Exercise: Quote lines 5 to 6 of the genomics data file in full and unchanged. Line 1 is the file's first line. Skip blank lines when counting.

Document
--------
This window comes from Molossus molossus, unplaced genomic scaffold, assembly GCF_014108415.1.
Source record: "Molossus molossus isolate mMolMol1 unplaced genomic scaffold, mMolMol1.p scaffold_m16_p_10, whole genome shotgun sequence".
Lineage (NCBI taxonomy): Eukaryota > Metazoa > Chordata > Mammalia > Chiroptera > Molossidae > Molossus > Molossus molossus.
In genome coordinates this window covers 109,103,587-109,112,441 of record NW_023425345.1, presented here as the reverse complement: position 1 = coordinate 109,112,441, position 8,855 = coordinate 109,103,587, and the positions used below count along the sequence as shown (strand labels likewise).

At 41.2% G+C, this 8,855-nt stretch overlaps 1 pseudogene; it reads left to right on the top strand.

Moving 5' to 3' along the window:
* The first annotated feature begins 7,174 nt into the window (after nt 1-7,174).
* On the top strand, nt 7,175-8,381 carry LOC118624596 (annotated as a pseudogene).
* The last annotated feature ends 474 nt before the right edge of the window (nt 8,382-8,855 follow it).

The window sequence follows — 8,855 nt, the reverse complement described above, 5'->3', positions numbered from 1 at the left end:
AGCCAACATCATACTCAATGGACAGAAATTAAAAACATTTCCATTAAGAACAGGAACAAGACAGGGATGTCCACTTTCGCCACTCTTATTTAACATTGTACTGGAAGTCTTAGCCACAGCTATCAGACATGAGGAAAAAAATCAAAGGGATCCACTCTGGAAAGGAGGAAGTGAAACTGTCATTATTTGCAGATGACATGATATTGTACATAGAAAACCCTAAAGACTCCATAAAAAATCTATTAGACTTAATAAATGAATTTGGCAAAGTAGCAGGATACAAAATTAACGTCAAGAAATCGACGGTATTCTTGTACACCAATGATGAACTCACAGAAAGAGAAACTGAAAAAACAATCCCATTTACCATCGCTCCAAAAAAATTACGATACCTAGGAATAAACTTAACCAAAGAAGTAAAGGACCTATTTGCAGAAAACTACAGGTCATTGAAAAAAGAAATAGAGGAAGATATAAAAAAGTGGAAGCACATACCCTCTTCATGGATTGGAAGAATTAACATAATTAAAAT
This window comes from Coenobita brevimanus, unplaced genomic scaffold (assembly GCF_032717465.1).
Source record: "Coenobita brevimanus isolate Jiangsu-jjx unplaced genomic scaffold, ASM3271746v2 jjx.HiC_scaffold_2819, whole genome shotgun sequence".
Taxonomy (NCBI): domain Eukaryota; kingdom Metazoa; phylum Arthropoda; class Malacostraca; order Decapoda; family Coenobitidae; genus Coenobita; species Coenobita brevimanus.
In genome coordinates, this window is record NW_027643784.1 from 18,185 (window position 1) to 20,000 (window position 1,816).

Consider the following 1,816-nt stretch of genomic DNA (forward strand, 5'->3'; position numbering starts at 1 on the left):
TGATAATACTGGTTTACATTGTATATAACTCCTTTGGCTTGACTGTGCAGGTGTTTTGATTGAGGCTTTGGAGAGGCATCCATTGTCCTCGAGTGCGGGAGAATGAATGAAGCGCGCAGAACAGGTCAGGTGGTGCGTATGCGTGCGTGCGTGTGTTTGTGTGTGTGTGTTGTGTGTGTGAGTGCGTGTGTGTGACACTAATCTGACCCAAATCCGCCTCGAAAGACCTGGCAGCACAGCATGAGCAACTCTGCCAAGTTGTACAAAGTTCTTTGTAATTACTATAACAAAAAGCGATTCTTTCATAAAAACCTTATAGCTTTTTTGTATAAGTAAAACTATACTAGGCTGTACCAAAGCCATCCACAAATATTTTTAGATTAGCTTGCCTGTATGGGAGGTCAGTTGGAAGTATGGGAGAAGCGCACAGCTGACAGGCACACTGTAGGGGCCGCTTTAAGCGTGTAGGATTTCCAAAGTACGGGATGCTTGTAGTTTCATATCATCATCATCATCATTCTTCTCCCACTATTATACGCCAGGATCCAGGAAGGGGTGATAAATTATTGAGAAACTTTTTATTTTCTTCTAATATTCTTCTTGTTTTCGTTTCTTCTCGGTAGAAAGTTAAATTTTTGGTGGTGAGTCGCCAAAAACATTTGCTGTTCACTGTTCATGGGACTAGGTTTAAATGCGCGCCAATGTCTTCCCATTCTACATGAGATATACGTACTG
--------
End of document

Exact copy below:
At 41.2% G+C, this 8,855-nt stretch overlaps 1 pseudogene; it reads left to right on the top strand.

Moving 5' to 3' along the window: